Winners' Viewpoints: The Great 1927 Trans-Pacific Dole Race (available as Kindle Edition eBook) is available at the link. This book describes and illustrates with black & white photographs the majority of military aircraft that landed at the Davis-Monthan Airfield between 1925 and 1936. The book includes biographies of some of the pilots who flew the aircraft to Tucson as well as extensive listings of all the pilots and airplanes. Use this FORM to order a copy signed by the author, while supplies last.


Clover Field: The first Century of Aviation in the Golden State (available in paperback & Kindle Edition) With the 100th anniversary in 2017 of the use of Clover Field as a place to land aircraft in Santa Monica, this book celebrates that use by exploring some of the people and aircraft that made the airport great. 281 pages, black & white photographs.


the register


I'm looking for information and photographs of this airplane to include on this page. If you have some you'd like to share, please click this FORM to contact me.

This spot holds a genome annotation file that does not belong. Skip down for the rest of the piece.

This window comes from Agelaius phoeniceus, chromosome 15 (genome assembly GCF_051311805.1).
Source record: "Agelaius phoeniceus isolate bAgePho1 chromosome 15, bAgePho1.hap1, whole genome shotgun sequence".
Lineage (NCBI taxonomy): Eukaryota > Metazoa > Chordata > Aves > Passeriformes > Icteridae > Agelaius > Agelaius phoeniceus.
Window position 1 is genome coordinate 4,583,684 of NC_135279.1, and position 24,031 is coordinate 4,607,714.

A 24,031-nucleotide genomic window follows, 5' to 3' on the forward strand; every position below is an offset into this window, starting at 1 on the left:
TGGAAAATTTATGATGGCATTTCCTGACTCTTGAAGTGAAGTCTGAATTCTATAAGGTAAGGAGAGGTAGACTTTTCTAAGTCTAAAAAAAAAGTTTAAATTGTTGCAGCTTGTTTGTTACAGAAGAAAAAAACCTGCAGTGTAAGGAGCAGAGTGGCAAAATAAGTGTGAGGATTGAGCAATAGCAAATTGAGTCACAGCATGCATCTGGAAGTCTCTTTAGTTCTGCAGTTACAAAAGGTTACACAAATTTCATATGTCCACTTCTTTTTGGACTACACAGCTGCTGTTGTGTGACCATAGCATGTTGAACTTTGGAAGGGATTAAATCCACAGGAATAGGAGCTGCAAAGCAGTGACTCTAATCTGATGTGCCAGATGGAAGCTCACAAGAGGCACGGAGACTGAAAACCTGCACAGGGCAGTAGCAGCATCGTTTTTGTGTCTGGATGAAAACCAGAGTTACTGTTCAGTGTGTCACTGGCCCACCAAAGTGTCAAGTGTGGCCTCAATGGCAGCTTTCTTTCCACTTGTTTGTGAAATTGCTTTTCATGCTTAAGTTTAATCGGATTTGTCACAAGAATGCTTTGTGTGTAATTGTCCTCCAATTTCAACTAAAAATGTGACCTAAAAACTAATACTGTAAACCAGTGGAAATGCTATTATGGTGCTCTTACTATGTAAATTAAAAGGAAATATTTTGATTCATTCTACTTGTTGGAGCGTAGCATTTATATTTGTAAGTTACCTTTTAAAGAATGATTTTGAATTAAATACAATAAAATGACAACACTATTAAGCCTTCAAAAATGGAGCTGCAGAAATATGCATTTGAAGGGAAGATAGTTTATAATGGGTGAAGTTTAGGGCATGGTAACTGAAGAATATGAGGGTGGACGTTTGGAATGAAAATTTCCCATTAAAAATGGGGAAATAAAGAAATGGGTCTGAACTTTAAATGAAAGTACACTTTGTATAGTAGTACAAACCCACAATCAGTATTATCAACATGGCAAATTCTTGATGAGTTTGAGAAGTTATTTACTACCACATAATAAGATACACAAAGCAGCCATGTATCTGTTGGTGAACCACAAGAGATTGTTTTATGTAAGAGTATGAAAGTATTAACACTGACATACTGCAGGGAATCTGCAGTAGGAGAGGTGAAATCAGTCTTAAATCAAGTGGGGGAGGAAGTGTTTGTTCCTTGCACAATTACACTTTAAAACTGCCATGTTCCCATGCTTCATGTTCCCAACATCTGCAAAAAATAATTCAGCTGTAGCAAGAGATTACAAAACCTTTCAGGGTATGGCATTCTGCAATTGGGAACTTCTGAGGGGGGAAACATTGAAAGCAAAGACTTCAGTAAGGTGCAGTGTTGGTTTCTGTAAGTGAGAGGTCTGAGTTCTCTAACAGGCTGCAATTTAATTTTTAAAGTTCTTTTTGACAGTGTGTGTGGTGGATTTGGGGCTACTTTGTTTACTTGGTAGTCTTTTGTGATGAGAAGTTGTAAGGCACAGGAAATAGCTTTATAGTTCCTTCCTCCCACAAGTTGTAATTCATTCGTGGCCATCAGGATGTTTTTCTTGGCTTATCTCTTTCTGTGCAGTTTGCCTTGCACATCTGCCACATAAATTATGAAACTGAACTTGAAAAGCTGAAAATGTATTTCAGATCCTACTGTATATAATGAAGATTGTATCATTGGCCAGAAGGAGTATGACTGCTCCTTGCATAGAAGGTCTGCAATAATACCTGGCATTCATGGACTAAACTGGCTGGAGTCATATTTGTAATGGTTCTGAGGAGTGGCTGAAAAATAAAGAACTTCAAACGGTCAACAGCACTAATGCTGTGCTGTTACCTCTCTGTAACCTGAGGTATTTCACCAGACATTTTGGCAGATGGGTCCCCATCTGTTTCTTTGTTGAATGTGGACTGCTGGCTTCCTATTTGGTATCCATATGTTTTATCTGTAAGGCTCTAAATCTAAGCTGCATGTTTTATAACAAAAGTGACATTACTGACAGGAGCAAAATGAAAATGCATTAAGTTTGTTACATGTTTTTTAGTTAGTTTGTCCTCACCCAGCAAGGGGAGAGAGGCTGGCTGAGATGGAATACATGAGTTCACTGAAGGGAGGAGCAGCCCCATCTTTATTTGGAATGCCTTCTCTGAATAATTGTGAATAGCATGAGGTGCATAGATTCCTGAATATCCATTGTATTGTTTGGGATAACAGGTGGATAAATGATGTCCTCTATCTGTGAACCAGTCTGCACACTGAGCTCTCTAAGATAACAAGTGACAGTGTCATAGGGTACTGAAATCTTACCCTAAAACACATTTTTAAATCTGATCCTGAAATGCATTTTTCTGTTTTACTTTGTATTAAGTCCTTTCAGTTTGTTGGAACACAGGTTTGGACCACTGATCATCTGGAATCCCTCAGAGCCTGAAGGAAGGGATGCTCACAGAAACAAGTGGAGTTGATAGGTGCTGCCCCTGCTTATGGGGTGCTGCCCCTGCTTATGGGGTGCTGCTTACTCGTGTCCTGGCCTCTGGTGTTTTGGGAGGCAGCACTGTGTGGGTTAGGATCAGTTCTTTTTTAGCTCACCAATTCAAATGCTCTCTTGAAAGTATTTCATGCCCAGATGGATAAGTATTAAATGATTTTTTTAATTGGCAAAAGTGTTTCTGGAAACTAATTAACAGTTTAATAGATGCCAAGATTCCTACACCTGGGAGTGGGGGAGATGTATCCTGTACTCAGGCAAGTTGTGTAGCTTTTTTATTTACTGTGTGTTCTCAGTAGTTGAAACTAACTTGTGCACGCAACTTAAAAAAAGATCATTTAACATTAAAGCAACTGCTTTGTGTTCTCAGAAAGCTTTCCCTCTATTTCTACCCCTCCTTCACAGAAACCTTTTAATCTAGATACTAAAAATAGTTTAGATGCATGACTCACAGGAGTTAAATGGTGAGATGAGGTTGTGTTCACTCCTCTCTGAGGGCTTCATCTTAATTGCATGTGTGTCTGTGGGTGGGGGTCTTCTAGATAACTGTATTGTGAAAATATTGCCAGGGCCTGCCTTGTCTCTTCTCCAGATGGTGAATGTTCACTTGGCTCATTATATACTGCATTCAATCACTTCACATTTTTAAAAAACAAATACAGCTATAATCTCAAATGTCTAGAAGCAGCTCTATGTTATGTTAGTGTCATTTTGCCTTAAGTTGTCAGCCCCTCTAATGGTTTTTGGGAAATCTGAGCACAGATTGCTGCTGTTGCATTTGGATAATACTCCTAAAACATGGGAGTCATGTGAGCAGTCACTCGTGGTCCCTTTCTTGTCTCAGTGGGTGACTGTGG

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G.L. "Jack" Slaybaugh, Date Unknown (Source: ancestry.com)


Jack Slaybaugh appears in two of our Registers. He is written up in the Grand Central Air Terminal (GCAT) Register 22 times during May-December 1931. For 10 of those landings he flew the Gilpin Airlines Fairchild NC9114, Ryan B-5 Brougham, NC313K, S/N 212 (five times) or two Bach 3-CT-6, NC388 or NC850E (five times total). He flew the T.W.A. Ford NC7117 once. He also appeared in the Clover Field Register twice during 1929.

At GCAT, Slaybaugh was a pilot over a couple of years for Gilpin Airlines, owned and operated out of GCAT by C.W. Gilpin. Please direct you browser to Gilpin's link for more information.